Coronavirus in Germany: Who will receive financial help – and how much?

Coronavirus in Germany: Who will receive financial help - and how much?
Source: ZB
The Bundestag has already agreed on emergency action, now the Federal Council wants to get started: The enormous aid programs in the Corona crisis should come into effect quickly, but nobody knows yet whether they will be enough.

The Corona crisis has been defining our lives for weeks – changing how we shop, how we spend our free time and how we work. But many people are not only having to drastically limit their everyday lives, but are also living in fear for their existence.

The German government has stepped in with an aid package of historic proportions, which was officially passed on Friday.

READ ALSO: Germany gives green light to €1.1 trillion aid package

It saw the the federal government making new record debts by raising €156 billion in loans.

Nevertheless, it remains unclear whether the measures will be sufficient, or whether the money will get to where it is needed quickly enough. These are the groups which can now hope for support:

Tenants

Tenants may not be given an eviction notice in the next three months if they are unable to pay the rent because of the Corona crisis. However, they must prove that their inability to pay the rent is actually due to the pandemic and the obligation to pay remains, but is simply suspended.

READ ALSO: German government promises relief for renters amid corona crisis

Those who cannot pay electricity, gas, telecommunications and in some cases, water bills due to the crisis should not be cut off. This is particularly important, as homes still need to use a lot of heating and people are more dependent on the Internet and telephone than before.

Parents

Those with children can claim relief in the form of child benefit allowance up to a maximum of €185 per month and for the time being, only the income of the last month, rather than the last six months, will be checked when applying.

The state will also continue to pay 67 percent of wages, up to a maximum of €2016 for an initial period of six weeks, if parents have to stay home to look after their children under the age of 12 due to school and nursery closures. This will not apply to the Easter holidays, when the facilities would be closed anyway.

Photo: DPA

Employees

The federal government wants to prevent mass unemployment and will therefore enable short-term work benefits, as it did during the financial crisis of 2008/2009.

If there is no work available, a company can send its employees into short-time work (Kurzarbeit). The Federal Employment Agency then will pay 60 percent of their wages and 67 percent of those with children. Companies will also be reimbursed for social contributions.

Employers can apply for short-time work benefits when ten percent of employees are affected by the loss of work. The government assumes that it will have to pay short-term economic benefits in 2.15 million cases – but experts believe even this figure may be an underestimation. In some industries, companies are increasing short-time work benefits.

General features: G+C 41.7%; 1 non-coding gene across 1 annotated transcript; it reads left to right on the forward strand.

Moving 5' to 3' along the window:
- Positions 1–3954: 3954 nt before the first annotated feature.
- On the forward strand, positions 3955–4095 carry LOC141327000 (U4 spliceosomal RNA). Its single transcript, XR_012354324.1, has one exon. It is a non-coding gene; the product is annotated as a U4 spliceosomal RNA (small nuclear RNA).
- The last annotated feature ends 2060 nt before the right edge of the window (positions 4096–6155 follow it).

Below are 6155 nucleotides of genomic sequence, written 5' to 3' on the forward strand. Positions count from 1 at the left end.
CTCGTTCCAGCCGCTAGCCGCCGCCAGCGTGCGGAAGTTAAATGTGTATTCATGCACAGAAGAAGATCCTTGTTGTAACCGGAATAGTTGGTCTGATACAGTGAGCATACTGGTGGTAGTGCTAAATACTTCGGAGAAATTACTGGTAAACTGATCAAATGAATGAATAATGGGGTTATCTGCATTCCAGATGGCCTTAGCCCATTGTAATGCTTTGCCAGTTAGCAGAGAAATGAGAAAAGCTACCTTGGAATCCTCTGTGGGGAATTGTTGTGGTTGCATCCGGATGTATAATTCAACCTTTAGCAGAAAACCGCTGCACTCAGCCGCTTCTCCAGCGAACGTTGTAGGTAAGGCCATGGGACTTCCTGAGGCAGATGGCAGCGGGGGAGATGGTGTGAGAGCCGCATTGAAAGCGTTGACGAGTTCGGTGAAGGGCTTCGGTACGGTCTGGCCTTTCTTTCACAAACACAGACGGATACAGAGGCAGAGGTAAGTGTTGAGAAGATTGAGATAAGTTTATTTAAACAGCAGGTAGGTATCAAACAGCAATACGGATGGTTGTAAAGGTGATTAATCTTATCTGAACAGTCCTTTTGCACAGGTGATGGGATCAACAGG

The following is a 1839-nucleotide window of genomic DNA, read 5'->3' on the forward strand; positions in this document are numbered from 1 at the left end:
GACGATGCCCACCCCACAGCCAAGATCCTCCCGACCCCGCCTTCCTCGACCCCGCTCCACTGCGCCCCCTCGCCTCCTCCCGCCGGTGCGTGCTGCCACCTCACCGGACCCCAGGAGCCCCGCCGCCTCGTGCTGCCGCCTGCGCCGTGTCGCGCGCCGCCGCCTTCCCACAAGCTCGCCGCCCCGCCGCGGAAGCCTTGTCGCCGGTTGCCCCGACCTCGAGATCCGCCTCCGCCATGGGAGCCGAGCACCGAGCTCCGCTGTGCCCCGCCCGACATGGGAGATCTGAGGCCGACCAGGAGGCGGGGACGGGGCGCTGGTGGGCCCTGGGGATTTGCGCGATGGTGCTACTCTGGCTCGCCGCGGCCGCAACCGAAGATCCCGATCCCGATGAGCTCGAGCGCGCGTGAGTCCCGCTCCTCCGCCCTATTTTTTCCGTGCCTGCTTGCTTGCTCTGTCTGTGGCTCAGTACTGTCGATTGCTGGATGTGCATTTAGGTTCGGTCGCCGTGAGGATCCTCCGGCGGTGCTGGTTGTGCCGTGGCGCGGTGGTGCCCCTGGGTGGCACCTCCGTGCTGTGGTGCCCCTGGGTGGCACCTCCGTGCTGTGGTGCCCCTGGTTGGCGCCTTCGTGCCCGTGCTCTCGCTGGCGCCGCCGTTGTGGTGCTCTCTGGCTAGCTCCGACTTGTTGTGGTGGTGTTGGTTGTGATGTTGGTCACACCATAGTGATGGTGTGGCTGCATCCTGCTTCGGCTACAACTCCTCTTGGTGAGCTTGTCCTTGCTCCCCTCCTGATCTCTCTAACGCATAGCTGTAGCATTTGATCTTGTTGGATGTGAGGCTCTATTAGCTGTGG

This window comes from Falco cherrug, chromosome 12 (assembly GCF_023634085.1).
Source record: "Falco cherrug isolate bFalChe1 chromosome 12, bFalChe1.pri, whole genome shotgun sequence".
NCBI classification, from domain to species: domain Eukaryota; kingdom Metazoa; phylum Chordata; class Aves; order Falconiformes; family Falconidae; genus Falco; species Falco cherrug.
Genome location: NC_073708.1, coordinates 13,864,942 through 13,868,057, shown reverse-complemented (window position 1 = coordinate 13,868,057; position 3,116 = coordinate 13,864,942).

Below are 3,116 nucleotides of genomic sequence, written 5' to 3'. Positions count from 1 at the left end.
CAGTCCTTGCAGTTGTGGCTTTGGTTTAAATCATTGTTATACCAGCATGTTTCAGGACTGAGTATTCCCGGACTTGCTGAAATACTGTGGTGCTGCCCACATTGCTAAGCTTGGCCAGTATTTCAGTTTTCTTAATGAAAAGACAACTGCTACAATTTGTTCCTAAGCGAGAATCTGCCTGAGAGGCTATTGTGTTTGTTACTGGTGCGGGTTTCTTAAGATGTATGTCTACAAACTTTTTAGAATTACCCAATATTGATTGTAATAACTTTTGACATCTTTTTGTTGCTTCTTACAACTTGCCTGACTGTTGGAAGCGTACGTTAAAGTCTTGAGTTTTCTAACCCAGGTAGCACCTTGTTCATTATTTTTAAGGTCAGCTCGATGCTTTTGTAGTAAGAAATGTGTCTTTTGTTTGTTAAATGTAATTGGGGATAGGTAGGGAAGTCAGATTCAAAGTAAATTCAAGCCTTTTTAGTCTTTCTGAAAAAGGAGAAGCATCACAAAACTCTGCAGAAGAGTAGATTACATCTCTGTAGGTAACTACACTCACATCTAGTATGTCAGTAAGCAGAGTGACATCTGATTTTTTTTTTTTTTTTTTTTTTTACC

Hartz IV claimants

Job centres will waive the property and rent assessments for those applying for Hartz IV for the next six months. Hartz IV welfare recipients will no longer have to go to their employment agency in person, but can simply call instead, and applications for unemployment benefits can be made by phone or online.

Out of work self-employed

One-person businesses, musicians, photographers, alternative health practitioners and also small companies with up to ten employees can apply for direct financial injections.

READ ALSO: How freelancers and small businesses can apply for coronavirus payments in Germany

They currently receive very few loans, which is why the state wants to give them between €9000 and €15.000 over the next three months, depending on their size. The grants are expected to total €50 billion.

Source: ZB

Larger companies

The state development bank KfW is offering an unlimited loan program for all companies. They will also be able to defer tax payments in the event of a financial emergency and do not have to pay any social contributions for the time being.

Instead, contributions to health, unemployment, pension and long-term care insurance can be deferred until May. Bankruptcy law will also be relaxed so that companies do not go bankrupt so quickly.

READ ALSO: Germany unleashes biggest post-war aid package against coronavirus

Large companies can also make use of a protective shield: the federal government is planning €600 billion for guarantees and, if necessary, to take a stake in the companies.

After the crisis, according to Finance Minister Olaf Scholz (SPD) they should be re-privatized, preferably with a profit. This should apply to companies with high sales or more than 250 employees.

Hospitals

Hospitals will get a huge financial injection: €50,000 will be available for each new intensive care unit providing artificial ventilation. Hospitals will receive an addition €560 per day for every bed which is kept free.

The federal government may also take measures to procure medicinal products and protective equipment.


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